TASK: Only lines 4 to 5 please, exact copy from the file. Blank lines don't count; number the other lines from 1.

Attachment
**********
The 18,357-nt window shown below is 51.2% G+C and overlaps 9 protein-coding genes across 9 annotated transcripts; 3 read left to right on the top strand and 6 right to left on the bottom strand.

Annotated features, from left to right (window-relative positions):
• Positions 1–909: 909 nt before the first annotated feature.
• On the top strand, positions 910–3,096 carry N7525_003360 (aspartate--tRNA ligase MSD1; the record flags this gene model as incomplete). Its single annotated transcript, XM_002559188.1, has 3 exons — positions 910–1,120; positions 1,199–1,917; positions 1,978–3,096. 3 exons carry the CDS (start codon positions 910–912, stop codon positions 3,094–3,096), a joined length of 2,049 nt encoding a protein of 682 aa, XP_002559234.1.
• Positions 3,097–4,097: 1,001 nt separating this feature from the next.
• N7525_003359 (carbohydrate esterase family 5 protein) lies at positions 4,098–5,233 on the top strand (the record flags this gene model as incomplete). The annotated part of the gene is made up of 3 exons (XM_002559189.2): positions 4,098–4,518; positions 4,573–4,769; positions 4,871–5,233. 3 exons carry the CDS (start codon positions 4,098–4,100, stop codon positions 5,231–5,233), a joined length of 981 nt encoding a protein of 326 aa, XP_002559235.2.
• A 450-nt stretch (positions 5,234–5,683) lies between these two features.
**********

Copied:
• On the top strand, positions 910–3,096 carry N7525_003360 (aspartate--tRNA ligase MSD1; the record flags this gene model as incomplete). Its single annotated transcript, XM_002559188.1, has 3 exons — positions 910–1,120; positions 1,199–1,917; positions 1,978–3,096. 3 exons carry the CDS (start codon positions 910–912, stop codon positions 3,094–3,096), a joined length of 2,049 nt encoding a protein of 682 aa, XP_002559234.1.
• Positions 3,097–4,097: 1,001 nt separating this feature from the next.